Showing how students and staff use new technologies to not only advance the learning experience for students, but how the availability of new technology can positively influence how a teacher can collaborate with students in the classroom.
As you know, The Madison County Education Foundation is focused on all aspects of educational opportunities in Madison County. We believe that Education is the cornerstone on which we build a strong and thriving community. We know that our children are our county’s future and that the best investment we as a county can make is in our children’s education. MCEF supports education through teacher grants, student scholarships, and a non-profit resource center.
We ask that you consider making a donation to MCEF during The Northern Piedmont Community Foundation’s annual Give Local Piedmont fund drive for local non-profits on May 3rd.
Remember … every dollar donated to MCEF stays in Madison County… every gift makes a difference.
Thank you for all you do to help support public education in Madison!
Get your tickets here for the 5th Annual March Madness Dinner & Silent Auction to benefit public education in Madison. Cocktails, Hors d’ oeuvres, Dinner, Music, Fabulous Auction Items and more! The games will be playing in the background on big-screen TV’s for you NCAA fans.
Graves’ Mountain Lodge, Inc. Pavillion
205 Graves Mountain Ln, Syria, Virginia 22743
Saturday, March 19, 2016
Cocktails & Hors d’ouvres – 4:30 p.m.
Silent Auction – 5:00 – 7:30 p.m.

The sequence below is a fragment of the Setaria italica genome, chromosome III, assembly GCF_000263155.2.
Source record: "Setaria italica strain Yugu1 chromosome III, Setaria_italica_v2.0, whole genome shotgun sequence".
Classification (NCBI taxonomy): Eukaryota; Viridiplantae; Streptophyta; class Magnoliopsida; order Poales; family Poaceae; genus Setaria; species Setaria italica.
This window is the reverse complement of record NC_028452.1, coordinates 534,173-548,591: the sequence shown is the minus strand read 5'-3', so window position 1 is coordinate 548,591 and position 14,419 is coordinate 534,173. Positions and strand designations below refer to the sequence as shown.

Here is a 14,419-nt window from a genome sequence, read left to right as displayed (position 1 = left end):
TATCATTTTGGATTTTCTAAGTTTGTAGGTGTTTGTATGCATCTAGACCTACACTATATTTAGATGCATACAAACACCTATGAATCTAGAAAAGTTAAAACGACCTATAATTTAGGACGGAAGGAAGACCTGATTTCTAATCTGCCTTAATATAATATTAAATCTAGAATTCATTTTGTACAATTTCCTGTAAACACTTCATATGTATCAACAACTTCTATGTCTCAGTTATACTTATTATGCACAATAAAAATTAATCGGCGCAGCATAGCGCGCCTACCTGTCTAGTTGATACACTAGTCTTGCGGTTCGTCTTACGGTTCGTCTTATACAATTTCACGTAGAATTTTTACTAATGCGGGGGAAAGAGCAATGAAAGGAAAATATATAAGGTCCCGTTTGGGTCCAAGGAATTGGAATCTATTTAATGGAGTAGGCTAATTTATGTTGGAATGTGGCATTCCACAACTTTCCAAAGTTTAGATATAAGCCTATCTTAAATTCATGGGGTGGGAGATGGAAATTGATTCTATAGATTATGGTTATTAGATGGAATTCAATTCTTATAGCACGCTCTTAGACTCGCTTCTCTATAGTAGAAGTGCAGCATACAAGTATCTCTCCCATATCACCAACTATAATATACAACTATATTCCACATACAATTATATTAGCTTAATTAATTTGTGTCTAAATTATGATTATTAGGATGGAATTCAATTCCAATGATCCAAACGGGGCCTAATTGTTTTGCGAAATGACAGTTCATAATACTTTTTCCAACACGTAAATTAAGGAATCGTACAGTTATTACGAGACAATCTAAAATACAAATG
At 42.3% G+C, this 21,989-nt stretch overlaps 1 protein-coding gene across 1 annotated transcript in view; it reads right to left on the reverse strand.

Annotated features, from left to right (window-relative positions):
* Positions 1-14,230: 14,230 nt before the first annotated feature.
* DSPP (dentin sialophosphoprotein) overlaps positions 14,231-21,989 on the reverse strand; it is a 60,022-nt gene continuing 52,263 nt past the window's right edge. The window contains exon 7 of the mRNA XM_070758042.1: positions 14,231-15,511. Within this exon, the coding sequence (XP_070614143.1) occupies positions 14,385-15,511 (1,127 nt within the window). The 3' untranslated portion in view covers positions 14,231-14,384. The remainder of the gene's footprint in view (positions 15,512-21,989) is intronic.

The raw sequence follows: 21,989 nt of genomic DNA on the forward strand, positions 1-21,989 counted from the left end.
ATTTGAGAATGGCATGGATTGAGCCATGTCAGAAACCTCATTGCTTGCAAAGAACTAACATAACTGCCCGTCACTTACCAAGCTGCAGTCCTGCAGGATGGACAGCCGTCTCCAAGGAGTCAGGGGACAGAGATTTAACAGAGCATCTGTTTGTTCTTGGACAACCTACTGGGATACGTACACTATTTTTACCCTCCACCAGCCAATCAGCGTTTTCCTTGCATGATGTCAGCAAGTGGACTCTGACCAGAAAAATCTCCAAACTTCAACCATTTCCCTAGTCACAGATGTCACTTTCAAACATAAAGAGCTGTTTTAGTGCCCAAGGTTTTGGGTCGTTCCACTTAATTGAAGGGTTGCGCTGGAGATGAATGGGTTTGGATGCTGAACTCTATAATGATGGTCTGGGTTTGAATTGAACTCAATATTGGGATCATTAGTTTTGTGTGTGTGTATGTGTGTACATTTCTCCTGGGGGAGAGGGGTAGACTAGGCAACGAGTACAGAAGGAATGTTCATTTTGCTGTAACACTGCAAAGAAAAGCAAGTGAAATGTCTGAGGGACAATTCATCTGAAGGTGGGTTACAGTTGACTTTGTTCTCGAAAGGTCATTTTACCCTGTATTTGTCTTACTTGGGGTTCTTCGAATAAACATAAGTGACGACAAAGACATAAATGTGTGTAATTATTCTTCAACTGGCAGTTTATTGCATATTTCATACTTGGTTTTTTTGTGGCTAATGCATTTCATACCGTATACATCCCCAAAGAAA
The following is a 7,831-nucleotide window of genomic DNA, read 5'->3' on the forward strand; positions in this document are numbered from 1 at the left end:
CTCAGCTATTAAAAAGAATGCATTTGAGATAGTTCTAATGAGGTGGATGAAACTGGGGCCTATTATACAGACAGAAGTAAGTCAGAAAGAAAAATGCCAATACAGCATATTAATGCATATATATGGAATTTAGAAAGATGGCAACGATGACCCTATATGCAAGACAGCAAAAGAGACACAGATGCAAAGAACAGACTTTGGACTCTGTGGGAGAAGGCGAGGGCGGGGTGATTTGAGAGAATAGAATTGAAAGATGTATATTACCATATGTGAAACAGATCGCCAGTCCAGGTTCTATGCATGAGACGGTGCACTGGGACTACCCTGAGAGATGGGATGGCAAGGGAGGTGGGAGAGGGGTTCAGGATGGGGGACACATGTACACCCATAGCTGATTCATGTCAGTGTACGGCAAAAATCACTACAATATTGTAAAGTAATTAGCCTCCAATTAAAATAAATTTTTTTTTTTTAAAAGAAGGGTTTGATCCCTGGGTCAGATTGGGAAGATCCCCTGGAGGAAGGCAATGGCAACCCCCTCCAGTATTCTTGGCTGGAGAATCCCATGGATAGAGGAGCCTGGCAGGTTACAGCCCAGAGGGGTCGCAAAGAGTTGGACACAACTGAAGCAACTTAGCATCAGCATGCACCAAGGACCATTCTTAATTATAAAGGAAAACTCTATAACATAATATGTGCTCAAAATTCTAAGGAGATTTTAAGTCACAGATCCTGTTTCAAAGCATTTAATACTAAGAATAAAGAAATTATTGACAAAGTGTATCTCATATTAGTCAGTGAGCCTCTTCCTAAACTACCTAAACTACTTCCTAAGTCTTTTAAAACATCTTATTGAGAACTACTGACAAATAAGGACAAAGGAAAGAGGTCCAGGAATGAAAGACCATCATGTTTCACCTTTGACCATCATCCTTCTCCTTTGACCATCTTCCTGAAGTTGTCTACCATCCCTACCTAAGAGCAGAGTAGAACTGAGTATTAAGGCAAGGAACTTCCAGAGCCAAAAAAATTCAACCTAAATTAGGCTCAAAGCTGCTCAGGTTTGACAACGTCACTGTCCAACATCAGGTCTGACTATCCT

Dinner 6:00 p.m.
Teacher grants are a centerpiece of the Madison County Education Foundation (MCEF) mission.
“The common thread,” MCEF President Barbara Kres Beach said, “is that our teachers know what our students need; each grant adds something special that supports learning in the county and helps make our young people successful. There is no single formula.”
This year, the foundation awarded grants totaling $8,850—more than ever before. Faculty applicants cited goals, grade levels affected, methods of assessing project success, project budgets and their principal’s agreement in their applications. Awards this year were made to teachers at all four Madison County Public Schools for projects that, according to Beach, “excelled in usefulness, creativity and sustainability.”
Read the rest in the Madison Eagle
The Madison County Education Foundation is proud to support public education in Madison County, Virginia, both by supporting the Madison County Public Schools and by supporting community wide educational endeavors.
Education is the cornerstone on which we build a strong and thriving community. We know that our children are our county’s future and that the best investment we as a county can make is in our children’s education.
MCEF supports education through teacher grants, student scholarships, and a non-profit resource center.